. . . History . . .



William Jordan Welch, AKA, BJ, landed in St. Maarten 36 years ago in 1981 with his wife and 6-week-old son.  His only vision at the time, was to provide his son with an unconstrained and natural beginning of his life’s journey surrounded by simplicity and purity.  The theory being that it would be a good building block for a future back in “civilization”.  The “civilization” that William had chosen to take a “hiatus” from was Los Angeles, California where he was in the dog eat dog world of being a struggling actor.

“I would walk into a casting, and there would be 40 other guys who looked exactly like me, giving each other “stink eye”, only to have a 10 second read of a McDonald’s commercial, followed by, “thank you…NEXT!!!!!” You learn very quickly how to handle rejection.” William Welch

 

Nevertheless, he stuck it out, and went on to become a “working actor”, which, as he points out, means that you can quit your job waiting tables to focus on acting, and of course, surfing.  Surfing became his zone of Zen, a place where he could escape the madness of L.A.  It’s where he found his peace and the entrepreneurial gears started churning.

“Surfing was virtually nonexistent in SXM back in the early eighties.  I remember being the only guy out at Mullet Bay when there were giant westerly swells produced by distant cold fronts, and people would stand at the shoreline watching me in a sort of awe.  It got me thinking.” William Welch

And so, the seed was planted for the very first “Beach Stuff Surf Shop” which opened at the Old Street Mall in 1987.  By the spring of 1995, William had opened 12 stores scattered around the Caribbean and South Beach Miami.  Business was booming, but William was getting complacent, bored, and frustrated.  The business that he created from his lifestyle, had stolen his lifestyle.  It was just a business filled with all of the pressures of a large, multi-national organization, leaving little time to enjoy the lifestyle that brought him there.  The bane of most entrepreneurs.  So, he decided to sell, and pursue other visions which included the construction of a “retreat” in the elevations of Pic Paradis on a piece of land that he had purchased from Nellie Fleming Engle.  Here, he would build a compound from sustainable materials, using wind and solar power, and developing an organic gardening endeavor for demonstrative purposes.  In the late summer of 1995, an offer was made on the retail business, and negotiations began.  It looked like William’s vision was to become a reality.  For him, it seemed almost too good to be true.  He was living the dream.  Little did he know, that the dream was about to become a nightmare of astronomical proportions on September 5, 1995.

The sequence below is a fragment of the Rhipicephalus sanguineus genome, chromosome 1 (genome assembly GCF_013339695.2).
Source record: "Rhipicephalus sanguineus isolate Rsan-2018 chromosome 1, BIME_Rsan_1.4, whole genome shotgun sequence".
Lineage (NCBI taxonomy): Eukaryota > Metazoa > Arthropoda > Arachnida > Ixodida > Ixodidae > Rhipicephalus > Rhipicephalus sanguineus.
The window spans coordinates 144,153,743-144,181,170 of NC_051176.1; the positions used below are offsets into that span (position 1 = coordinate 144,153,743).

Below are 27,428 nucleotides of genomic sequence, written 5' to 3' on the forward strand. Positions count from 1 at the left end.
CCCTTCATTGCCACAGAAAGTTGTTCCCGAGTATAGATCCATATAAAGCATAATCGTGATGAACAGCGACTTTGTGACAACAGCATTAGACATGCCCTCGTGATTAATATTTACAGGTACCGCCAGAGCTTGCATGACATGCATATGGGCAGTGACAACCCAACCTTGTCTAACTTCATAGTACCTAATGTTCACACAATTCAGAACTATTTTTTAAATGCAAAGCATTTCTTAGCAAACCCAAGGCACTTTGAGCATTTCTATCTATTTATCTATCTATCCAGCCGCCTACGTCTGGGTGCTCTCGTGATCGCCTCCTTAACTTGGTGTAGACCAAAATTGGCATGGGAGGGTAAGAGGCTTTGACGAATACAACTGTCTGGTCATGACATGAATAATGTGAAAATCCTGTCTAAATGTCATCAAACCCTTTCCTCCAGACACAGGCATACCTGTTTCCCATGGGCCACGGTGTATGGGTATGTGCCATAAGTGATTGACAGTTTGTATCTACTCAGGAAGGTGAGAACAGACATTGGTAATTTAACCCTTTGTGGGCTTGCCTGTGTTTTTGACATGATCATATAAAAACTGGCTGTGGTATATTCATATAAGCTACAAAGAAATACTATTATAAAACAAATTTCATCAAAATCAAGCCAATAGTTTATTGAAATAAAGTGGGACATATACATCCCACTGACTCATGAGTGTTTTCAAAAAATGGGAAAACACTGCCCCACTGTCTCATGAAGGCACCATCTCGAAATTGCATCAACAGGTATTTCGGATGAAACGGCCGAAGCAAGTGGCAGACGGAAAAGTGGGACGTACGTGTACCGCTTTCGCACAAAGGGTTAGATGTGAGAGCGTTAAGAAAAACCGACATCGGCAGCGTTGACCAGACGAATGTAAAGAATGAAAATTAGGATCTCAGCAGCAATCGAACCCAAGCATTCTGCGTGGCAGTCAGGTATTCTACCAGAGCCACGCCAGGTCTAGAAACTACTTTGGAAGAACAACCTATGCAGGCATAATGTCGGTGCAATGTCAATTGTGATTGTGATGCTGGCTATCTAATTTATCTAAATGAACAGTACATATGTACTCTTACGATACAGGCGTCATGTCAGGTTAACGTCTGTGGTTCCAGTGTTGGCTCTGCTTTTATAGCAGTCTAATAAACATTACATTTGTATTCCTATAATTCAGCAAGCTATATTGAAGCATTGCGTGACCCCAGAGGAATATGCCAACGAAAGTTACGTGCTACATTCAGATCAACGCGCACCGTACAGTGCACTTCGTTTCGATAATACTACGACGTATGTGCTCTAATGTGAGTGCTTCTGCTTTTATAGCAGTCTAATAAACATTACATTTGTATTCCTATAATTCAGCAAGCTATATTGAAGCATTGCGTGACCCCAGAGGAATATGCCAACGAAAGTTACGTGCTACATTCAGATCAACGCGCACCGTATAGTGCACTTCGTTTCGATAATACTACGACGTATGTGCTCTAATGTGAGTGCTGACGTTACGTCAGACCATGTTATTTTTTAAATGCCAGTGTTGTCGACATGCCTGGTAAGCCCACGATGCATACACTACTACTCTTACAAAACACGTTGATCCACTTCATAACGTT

Enter, Hurricane Luis.  We all know the extent of the destruction, devastation, despair, and even the death of the passing of hurricane Luis.  We needn’t beleaguer it.  It happened. It’s now an important part of the natural, social, and economic history of the island.  For some, it signaled the end; time to abandon the island; pack the bags and leave. For others, it was an eye opener, an awakening, a rebirth.  And so, it was for William.  His dream had crumbled around him.  The stores were all destroyed.  The sale of the business fell through.  He was facing certain bankruptcy following the discovery that his insurance company was criminally fraudulent.  Life as he knew it was over.  Or was it?  William eventually made his way to Pic Paradis, where his project was in the beginning phase before the hurricane, and where he had constructed a wooden shack that housed all his tools.  To his utter surprise, the shack was still there, and all his tools still in place.  As he describes it, he had an epiphany.  The shack and the tools where a symbol, a crystal-clear sign that he could rebuild, rebuild a new, and entirely different life, but what would that life be?  And how would it happen?  He was halfway down the arduous on foot journey from Pic Paradis when the “lights came on again”.  Glancing to his left while descending the debris covered road, he spotted an old house in the distant valley below.  He had never seen this house before.  And for good reason, decades of growth had obscured the view of the valley from Route de Pic Paradis.  Luis had annihilated all of the vegetation. The hillsides and valley had been ripped bare.  And there was this forlorn and sad house sitting there alone and lonely surrounded by fallen trees and haphazardly strewn rocks. But as William describes, “I could see, I could sense, that the property had a magnificent history, a certain kind of grandeur, a life that was yearning to be revived.”